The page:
Doctor of Philosophy
Chemical and Biochemical Engineering
Powder coating, which utilizes polymer resin based powder, is a relatively young technology for decorative and protective purposes. It was first developed in the early 1950s and gradually grew into automotive finishes. Compared to conventional liquid coating, powder coating is an environmentally friendly technology, given that there is no emission of harmful solvent throughout the entire operating process. It is also much more efficient, economical and energy saving as a result of the capability to reuse all the powder. However, there are still some problems in the powder coating process limiting its application. This thesis focused on studying some key aspects of the manufacturing and application processes of both coarse powder and fine powder. Several new techniques were developed during the process.
The study started with an investigation of powder coating manufacturing processes. Most of the production is aiming at maximizing the productivity, while the produced powder has a wide particle size distribution, leading to a poor surface condition. In order to narrow the particle size distribution, a new design of classifying cyclone for an air classifying mill (ACM) with a reversed air inlet was studied. Experimental results indicated that this novel cyclone design could effectively reduce the span of the particle size distribution, without deteriorating the collection efficiency compared to conventional cyclones.
In addition, the spraying properties of powder coatings were investigated during electrostatic spraying. In order to overcome the Faraday Cage effect, a modified corona spray gun with a multi-electrode design supplied by an alternating charging pattern was invented. Experimental results demonstrated that the Faraday Cage effect could be significantly mitigated by using the new spray gun at various gun voltages. Besides, the new design of spray gun could provide higher transfer efficiency compared to its conventional counterpart.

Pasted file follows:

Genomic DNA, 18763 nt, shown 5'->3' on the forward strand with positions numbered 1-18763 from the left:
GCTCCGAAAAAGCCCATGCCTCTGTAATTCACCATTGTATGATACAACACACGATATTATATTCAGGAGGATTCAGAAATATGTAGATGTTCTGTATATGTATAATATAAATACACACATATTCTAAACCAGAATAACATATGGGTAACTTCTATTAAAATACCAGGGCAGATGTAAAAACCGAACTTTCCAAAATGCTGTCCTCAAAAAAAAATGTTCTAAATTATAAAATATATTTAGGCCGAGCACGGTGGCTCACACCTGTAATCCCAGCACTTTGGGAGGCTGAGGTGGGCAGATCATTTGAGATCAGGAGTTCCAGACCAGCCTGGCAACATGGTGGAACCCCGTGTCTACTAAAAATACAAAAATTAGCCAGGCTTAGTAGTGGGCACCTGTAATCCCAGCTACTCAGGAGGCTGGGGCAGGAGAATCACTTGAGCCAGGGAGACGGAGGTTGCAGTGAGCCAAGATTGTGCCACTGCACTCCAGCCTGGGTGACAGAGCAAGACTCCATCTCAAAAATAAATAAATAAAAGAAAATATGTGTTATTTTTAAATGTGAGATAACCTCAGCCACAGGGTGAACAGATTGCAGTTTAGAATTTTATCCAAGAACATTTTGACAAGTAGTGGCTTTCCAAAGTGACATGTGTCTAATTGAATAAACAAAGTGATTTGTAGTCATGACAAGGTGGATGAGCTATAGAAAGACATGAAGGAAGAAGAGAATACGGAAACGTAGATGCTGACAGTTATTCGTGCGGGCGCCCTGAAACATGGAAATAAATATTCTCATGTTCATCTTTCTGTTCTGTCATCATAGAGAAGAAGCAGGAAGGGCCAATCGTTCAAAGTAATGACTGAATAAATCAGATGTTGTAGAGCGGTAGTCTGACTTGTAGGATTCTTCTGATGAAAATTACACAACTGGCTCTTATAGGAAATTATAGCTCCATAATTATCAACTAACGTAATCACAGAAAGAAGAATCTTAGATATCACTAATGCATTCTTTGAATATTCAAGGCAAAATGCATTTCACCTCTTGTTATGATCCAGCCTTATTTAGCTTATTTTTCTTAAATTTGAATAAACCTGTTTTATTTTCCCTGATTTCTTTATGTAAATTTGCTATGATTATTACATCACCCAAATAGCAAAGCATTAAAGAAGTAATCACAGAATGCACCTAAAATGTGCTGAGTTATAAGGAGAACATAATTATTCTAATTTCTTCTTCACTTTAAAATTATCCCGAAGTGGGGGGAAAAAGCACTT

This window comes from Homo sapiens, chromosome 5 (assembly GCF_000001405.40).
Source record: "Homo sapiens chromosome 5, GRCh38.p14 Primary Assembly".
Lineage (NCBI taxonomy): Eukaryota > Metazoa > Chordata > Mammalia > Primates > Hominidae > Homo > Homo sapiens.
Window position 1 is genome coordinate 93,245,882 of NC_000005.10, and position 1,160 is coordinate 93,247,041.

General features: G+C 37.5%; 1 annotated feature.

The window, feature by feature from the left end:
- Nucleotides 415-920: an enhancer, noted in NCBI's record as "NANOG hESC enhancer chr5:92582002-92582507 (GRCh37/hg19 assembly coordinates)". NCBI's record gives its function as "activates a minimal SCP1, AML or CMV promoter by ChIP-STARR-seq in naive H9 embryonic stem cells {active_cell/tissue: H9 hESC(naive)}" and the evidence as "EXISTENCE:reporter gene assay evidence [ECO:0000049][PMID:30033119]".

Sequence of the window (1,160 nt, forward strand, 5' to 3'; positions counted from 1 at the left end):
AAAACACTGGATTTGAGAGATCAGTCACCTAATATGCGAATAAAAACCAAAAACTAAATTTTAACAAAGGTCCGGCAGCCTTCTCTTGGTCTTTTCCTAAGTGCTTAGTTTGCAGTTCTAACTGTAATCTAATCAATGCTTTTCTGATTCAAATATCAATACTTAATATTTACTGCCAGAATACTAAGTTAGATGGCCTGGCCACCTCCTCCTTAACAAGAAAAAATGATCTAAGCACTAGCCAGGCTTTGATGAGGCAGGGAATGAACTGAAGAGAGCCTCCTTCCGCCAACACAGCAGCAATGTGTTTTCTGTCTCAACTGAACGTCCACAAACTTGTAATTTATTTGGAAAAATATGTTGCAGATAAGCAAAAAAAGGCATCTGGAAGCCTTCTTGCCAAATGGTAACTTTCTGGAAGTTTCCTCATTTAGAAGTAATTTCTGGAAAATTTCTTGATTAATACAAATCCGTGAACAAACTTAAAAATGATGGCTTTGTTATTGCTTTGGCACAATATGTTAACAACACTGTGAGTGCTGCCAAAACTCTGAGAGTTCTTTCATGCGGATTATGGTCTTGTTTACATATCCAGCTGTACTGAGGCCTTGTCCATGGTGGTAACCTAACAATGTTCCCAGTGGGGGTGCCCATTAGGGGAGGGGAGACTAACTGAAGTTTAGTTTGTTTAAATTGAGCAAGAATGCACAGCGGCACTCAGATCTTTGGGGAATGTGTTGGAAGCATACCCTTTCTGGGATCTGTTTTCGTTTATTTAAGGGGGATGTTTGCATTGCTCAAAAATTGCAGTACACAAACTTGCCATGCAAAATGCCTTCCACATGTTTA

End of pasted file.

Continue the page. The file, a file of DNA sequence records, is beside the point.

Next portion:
Moreover, this study also improved the powder coating processing technique involving metallic pigments. To achieve better bonding between metallic pigments and powder coating particles, a liquid bonding agent (bonder) was introduced into the blending process. It was found that the concentration of metallic pigments changed minutely from the pre-sprayed and post-sprayed powder, indicating that the recycled powder could be reused. Therefore, this new bonding method of utilizing liquid bonder could provide a strong affinity between the powder coating and metallic pigments so as to prevent separation of the two materials during spraying.
At the end, a pre-heating method of applying powder coating onto thermoplastic substrates, which helps powder deposition and adhesion onto plastic substrates, was studied. Three widely used powder coatings have been tested for this method. The coating films were evaluated by both visual inspection and instrumental measurements. It was found that this new processing method could provide a smooth surface as well as a strong adhesion to the difficult substrate. Furthermore, for the purpose of protecting the thermoplastic substrate from deformation during the curing process, a UWO low-cure method was applied to these three powder coatings. Compared with commercial low-cure powder, the UWO low-cure coatings perform better in a few aspects.
The discoveries and analysis in this thesis work are contributing to powder coating development. Several original techniques have been invented in this study and they could provide a good guideline for future work of modern powder coating technology.
Gao, Shan, "Study on Developments of Processes for Powder Coatings" (2016). Electronic Thesis and Dissertation Repository. 3984.
Available for download on Thursday, October 31, 2019